Now Smith and Page in their commentary comment about the process of casting lots. They noted that if two dark colored sides of the pebbles or stones land up – the interpretation was “no.”
If two light colored or painted sides of the pebble or stone was turned up – the interpretation was “yes.”
They also said that if a dark and a white colored pebble or stone came up, the stones or lots had to be thrown again.
[I think we need to stop here for a moment and we need to note some things:]
[First of all…]
· The casting of lots was not forbidden in the Scriptures (Prov. 16:33; John 7:4, 15:1; 1 Sam 14:36-45; Acts 1:26).
· There are a number of examples and illustrations in the OT where at various times the will of God was determined by the casting of lots.
· Pagans, or non-believers practiced casting lots
[Does the bible have anything to say about casting lots?]
The practice of casting lots is mentioned seventy (70) times in the Old Testament and seven (7) times in the New Testament.
In spite of the many references to casting lots in the Old Testament, there is not a lot known about the actual lots themselves.
They could have been sticks of various lengths, flat stones like coins, or some kind of dice; but their exact nature is unknown. The closest modern practice to casting lots is likely flipping a coin.
The practice of casting lots occurs most often in connection with the division of the land under Joshua (Joshua chapters 14-21), a procedure that God instructed the Israelites on several times in the book of Numbers (Numbers 26:55; 33:54; 34:13; 36:2).
The practice of casting lots was used in discovering Achan and his sin in Joshua 7:14-18
The practice was used for selecting Saul to be King of Israel 1 Sam 10:2-22)
God allowed the Israelites to cast lots in order to determine His will for a given situation (Joshua 18:6-10; 1 Chronicles 24:5, 31).
Various offices and functions in the temple were also determined by lot (1 Chronicles 24:5, 31; 25:8-9; 26:13-14).
The eleven apostles cast lots to determine who would replace Judas (Acts 1:26).
Casting lots eventually became a game people played and made wagers on. We see this when the Roman soldiers cast lots for Jesus’ garments (Matthew 27:35).
[The fourth thing to take note of and this is very important…]
· The lots were governed or controlled by God:
“The lot is cast into the lap, but its every decision is from the Lord.”
[It is very important to keep in mind that…]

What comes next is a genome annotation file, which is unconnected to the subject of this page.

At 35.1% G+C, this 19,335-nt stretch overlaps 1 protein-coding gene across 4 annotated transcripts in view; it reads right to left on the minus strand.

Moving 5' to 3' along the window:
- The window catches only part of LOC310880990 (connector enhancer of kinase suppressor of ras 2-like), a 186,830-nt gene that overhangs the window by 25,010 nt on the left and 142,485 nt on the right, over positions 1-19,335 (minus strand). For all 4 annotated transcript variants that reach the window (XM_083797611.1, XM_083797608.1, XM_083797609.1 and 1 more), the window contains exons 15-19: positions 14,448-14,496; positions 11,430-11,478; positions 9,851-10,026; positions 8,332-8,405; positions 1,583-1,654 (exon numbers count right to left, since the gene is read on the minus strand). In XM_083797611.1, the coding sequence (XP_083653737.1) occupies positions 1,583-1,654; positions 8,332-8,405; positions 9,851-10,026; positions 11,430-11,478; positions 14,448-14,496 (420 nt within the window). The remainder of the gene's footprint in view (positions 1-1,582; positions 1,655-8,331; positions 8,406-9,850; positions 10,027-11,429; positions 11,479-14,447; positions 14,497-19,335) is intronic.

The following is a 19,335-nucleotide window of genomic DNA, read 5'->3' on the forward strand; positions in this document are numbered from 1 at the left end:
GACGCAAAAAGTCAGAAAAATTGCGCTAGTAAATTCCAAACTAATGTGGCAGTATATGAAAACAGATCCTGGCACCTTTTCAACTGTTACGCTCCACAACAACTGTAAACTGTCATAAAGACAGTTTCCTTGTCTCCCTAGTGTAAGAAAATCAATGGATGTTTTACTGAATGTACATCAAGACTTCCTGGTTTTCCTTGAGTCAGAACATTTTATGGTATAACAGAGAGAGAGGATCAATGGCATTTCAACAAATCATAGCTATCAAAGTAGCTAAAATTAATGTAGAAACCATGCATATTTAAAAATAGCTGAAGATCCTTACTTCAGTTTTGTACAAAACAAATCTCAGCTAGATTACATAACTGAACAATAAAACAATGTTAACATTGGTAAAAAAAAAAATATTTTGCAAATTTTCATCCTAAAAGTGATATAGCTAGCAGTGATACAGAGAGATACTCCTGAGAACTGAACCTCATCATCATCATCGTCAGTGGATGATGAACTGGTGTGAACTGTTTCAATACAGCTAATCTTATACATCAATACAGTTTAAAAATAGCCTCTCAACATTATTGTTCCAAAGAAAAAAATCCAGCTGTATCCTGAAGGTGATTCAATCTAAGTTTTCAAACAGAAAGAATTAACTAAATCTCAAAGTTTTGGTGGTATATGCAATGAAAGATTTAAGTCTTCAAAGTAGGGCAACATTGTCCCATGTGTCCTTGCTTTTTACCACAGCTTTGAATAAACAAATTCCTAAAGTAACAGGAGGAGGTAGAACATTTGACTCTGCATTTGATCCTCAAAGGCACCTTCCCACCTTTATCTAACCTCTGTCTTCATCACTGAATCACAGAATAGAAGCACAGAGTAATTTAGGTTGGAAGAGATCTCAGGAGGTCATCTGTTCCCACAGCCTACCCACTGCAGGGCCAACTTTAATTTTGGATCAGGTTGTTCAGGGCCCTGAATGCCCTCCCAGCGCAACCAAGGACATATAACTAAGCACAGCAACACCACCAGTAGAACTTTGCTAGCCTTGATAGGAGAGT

The New Testament nowhere instructs Christians to use a method similar to casting lots to help with decision-making. Now that we have the completed Word of God, as well as the indwelling Holy Spirit to guide us, there is no reason to be using games of chance to make decisions.
The Word, the Spirit, and prayer are sufficient for discerning God’s will today—not casting lots, rolling dice, or flipping a coin. Romans 12:-2
So, one by one, someone, probably the ship’s captain took the lots and threw them or poured them out at each member of the crew. The drama must have been intense! Not to mention the suspense for Jonah. What was he thinking as the captain finally moved in front of him to throw or cast the lots?
Think about this situation for a minute. We don’t know how many crew members were on board. What could Jonah possible be thinking? Did Jonah think that the lots would not point to him as the guilty culprit? Did he have a plan?
Finally, it was his turn. All eyes of the crew were on him. So we move from the inspiration to the second detail of this determined search, which is…
2C The Identification (vs. 7b)
“So they cast lots, and the lot fell on Jonah.”
Now everyone on board knew that Jonah was the guilty party responsible for this severe storm. He tried to go down into the deepest part of the ship and hide away.
Nothing is hid from the presence of God. Proverb 15:3 proclaims, “The eyes of the LORD are in every place, beholding the evil and the good.”
Let me tell you, it is not true what Las Vegas advertises. They “promise” you that what happens in Vegas, stays in Vegas.
Well, not true. The sin you commit in Vegas, or Vancouver is known to God. God will use the most unusual ways of bringing sin to light.
[Listen to what Jerome, an early church Father had to say…]
“The fugitive is taken by lot, not from any virtue in lots themselves, but by the will of Him who governs uncertain lots.”
(Cited in Vol. 10 of Keil & Delitzsch, Commentary on the OT.)
[Jonah has now been found out. We see then in verse eight (8) the third detail of this determined search and that is…]
3C The Interrogation (vs. 8)
“Then they said to him, ‘Please tell us...”
Tell us what? The sailors had a truckload of questions for him. These questions may have been based on their paganistic and polytheistic background.
Remember, the pagan gods were amoral. So for all the sailors knew the gods could be angry with Jonah as a person, with Jonah’s behavior, or possible a specific insult or slight against one of the sailors gods.
So, they wanted to know if Jonah was guilty and if he deserved punishment, what they might need to do to appease their gods, or would it be worth it to take a risk and attempt to save Jonah.
Jonah has been singled out and know the sailors call on him to:
§ Confess his guilt
§ Identify the country he is from
§ What his occupation was
§ Who was his parents
The wanted to him hear him confess his guilt from his own mouth
They asked about his occupation to determine if it was a dishonest or illegal occupation, one held in disrepute.
They wanted to know if he came from a line of evil or criminal type family.
The sailors wanted to know if his family had offended the gods or deserved to be punished, if his country had offended the gods or needed to be punished, or if his job offended the gods and called for Jonah to be punished.
Thus far we have seen the flash of brilliance or inspiration as the sailors cast lots to discover the source of their trouble and we have seen the identification of Jonah as the guilty culprit by the casting of lots.
We have seen the intense interrogation by the sailors. This leads us then to the fourth detail of this determined search which is…
4C The Indemnification (vs. 9)
“So he said to them, ‘I am a Hebrew; and I fear the Jehovah, the God of heaven who made the sea and the dry land.’”